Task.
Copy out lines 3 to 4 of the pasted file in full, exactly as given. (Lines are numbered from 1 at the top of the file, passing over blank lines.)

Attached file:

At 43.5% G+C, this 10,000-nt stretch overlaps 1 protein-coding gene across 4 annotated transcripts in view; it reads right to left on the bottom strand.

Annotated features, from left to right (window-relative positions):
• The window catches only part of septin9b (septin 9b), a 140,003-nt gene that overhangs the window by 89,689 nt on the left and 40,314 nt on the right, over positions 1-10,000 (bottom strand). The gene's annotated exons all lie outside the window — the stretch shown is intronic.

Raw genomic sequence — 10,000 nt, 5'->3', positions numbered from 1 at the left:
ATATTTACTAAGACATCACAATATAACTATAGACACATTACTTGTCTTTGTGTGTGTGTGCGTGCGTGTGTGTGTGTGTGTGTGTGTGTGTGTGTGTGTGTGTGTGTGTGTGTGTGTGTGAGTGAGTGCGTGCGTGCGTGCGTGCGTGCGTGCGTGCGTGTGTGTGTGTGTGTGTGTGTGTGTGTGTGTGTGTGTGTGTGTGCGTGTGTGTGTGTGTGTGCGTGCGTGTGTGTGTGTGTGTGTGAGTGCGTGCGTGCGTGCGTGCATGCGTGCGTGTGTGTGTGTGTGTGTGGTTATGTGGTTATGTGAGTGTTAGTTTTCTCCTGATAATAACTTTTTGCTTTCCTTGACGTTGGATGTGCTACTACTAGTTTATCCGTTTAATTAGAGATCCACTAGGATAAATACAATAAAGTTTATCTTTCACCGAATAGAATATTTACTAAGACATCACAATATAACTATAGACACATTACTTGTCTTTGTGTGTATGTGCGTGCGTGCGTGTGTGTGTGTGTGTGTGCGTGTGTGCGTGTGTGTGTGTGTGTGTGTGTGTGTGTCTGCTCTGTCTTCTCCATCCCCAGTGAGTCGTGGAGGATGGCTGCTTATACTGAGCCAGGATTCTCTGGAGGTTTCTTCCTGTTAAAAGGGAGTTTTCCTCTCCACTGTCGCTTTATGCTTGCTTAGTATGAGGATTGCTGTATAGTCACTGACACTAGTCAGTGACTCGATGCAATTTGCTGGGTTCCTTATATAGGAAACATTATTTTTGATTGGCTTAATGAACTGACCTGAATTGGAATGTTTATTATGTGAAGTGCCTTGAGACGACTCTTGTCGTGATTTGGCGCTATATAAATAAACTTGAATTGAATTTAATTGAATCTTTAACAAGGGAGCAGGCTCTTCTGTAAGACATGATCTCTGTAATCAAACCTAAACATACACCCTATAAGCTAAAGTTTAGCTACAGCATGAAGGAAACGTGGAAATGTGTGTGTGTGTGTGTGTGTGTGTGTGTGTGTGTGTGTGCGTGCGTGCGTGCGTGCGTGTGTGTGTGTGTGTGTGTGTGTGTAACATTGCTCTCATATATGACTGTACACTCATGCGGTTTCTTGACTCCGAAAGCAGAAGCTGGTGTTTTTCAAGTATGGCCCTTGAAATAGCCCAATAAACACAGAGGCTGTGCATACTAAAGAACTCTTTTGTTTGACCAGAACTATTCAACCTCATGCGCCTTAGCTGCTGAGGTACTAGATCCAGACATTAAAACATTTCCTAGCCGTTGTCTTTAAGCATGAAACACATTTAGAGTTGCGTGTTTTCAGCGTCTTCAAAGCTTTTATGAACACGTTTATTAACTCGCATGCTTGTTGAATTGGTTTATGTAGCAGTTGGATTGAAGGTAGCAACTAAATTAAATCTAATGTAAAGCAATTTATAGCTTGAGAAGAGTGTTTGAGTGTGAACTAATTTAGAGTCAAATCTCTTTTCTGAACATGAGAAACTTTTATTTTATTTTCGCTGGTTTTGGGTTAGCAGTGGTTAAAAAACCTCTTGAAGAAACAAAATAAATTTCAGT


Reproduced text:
• The window catches only part of septin9b (septin 9b), a 140,003-nt gene that overhangs the window by 89,689 nt on the left and 40,314 nt on the right, over positions 1-10,000 (bottom strand). The gene's annotated exons all lie outside the window — the stretch shown is intronic.

Raw genomic sequence — 10,000 nt, 5'->3', positions numbered from 1 at the left: